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QUESTION:

I have been practicing my Deuces Wild video poker skills, looking to accomplish that perfect play.

The online casino I was practicing at today has the suggested a card-hold feature by default.

You can't shut it off. Here is my problem: As you tell us, if dealt two deuces, hold them and no other cards.

I agree that is the right thing to do, but this game holds the deuces and whatever card is in the next left-most position.

Of course, I click to turn the hold off on that third card before drawing, but I am wondering why the casino software does this… honest mistake?

Different school of thought, or, is it a way to dupe the unwary player? — Katt B.

ANSWER: Because you are playing at an unregulated online casino, it could be all three.

Or, it could possibly be a program that does not fully understand the correct playing strategy when the machine initially deals two deuces.

The essential thing to remember when playing Deuces Wild video poker is that the four deuces in the deck are not just wild — they are unrestrained in power, and can be substituted for any other card, for any rank, in any suit.

You want to discard the remaining cards to make room for supplementary cards that could include an additional deuce or two.

By drawing more deuces, you increase your odds of winning more video poker jackpots by making more combinations possible.

With your initial two deuces, the rule of thumb is to always draw three unless you find yourself dealt any of these keeper hands:

Wild royal flush

Five-of-a-kind

Straight flush

Four-of-a-kind

Four-to-a-royal flush

Consecutive suited cards, 6-7 or higher

Q: Please permit me one last comment regarding "resort fees," etc.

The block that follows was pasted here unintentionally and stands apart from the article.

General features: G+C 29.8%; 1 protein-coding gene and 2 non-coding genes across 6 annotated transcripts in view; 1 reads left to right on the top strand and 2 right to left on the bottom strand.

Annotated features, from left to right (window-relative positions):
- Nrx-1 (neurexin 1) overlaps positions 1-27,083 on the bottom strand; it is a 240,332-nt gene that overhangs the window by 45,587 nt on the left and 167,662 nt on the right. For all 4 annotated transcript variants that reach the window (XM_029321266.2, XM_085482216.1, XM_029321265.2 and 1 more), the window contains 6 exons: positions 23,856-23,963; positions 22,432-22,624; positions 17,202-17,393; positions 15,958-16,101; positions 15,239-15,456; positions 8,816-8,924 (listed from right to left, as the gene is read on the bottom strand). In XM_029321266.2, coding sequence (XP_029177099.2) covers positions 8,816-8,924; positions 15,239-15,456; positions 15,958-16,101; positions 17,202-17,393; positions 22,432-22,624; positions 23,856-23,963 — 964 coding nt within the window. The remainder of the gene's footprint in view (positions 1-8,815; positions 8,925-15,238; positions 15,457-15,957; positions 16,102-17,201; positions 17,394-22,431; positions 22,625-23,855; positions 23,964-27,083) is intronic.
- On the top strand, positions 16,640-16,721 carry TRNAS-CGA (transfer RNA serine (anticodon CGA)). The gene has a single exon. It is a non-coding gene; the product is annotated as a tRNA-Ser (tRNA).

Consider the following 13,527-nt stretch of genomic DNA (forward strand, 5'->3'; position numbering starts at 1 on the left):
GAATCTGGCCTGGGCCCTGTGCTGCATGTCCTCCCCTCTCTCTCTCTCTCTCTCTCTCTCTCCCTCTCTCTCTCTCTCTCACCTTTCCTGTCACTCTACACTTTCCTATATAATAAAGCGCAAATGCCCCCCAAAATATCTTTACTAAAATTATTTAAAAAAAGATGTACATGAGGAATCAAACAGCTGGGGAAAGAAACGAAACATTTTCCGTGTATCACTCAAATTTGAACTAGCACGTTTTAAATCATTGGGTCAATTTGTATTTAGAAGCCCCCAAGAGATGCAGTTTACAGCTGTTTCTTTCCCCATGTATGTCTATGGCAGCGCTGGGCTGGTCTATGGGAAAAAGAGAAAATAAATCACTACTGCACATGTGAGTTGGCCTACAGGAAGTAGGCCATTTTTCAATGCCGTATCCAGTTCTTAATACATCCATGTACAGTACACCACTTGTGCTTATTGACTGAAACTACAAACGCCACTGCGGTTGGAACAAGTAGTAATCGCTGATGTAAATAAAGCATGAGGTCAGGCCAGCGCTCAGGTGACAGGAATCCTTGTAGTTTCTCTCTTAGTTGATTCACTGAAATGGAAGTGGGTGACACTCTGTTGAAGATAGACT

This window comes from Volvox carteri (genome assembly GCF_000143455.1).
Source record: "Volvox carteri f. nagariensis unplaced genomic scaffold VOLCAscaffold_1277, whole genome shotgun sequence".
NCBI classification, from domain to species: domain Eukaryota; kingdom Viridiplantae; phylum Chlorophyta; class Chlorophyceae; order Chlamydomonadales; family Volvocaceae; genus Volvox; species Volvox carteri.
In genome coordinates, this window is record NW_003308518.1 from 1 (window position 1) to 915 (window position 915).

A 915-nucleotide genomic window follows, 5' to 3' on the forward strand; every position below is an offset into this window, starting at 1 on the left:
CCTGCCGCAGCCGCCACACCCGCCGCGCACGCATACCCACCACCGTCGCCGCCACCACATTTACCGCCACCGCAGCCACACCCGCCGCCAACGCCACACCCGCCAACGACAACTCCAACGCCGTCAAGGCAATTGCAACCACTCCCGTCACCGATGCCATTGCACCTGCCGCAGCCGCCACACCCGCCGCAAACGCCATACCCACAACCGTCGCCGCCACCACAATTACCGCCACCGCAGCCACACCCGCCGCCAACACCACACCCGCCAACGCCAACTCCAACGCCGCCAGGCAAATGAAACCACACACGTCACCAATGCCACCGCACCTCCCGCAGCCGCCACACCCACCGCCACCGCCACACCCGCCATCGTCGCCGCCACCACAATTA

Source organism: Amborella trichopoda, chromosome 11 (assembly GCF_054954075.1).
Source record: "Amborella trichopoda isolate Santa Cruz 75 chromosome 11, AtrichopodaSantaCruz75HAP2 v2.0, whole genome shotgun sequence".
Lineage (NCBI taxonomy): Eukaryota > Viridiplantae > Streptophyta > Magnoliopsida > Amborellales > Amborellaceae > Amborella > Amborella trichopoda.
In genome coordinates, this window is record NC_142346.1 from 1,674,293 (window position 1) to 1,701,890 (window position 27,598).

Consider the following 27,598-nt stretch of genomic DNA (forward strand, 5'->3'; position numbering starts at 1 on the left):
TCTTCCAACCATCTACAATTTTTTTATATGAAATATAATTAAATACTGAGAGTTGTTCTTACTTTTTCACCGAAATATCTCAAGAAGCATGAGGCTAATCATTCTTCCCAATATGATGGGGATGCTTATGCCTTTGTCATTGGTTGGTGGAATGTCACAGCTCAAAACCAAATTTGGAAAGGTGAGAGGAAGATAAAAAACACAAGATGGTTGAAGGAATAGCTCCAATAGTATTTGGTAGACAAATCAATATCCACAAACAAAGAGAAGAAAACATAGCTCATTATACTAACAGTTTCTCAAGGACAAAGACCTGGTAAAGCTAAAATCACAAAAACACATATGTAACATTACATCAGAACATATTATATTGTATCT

The fact is, as you pointed out, Vegas has become a significantly expensive destination, complete with $ 3.50 for a bottle of Pepsi, a $12 bowl of oatmeal, or a cold beer for $8.

With this "new" Vegas, Corporate America has brought about $20 cab rides, $24.99 breakfast buffets, the aforementioned resort fees and 6/5 blackjack.

Of course, this is not just limited to Las Vegas.

Casinos all over the U.S. benefit from spiking prices, while requiring gamblers to put their IRA into action just to be comped a dinner.

I'm glad there is someone out there like you keeping it real for the novice gambler, and Vegas neophytes.

With the demise of the Stardust, Sands, DI, Frontier, and many others, a new regime is firmly entrenched, and the Gen Xer's, and most people younger than 40 have zero clue to what an expensive place Vegas has become. — S.S.

A: As my gaming career winds down, I am grateful that I was fortunate enough to have worked during that overused, but appropriately stated phrase, "the good old days," — with outposts such as the Stardust, Sands, Desert Inn and Frontier notwithstanding.

Your final assertion, though, interests me the most; "…the Gen Xer's, and most people younger than 40 have zero clue to what an expensive place Vegas has become."

A Eureka thought if ever there was one.

My millennial son gets it, only because unlike most of his age group who grew up on McDonalds Happy Meals, he was weaned on the Crystal Bay Club's coffee shop counter, eating 99-cent breakfasts. It was near mayhem when they raised the price to $1.49.

So yes, I do buy into your belief that your typical Gen Xer is unaware of what we had before corporate monetized every square inch of a casino property.

I hope that your above commentary finds its way onto their 4-inch iPhones, because as you state, correctly, it seems to be happening everywhere.

Gambling Wisdom of the Week: "Whenever you switch from Deuces Wild to Jacks-or-Better, the first four-of-a-kind will be Deuces." — Skip Hughes

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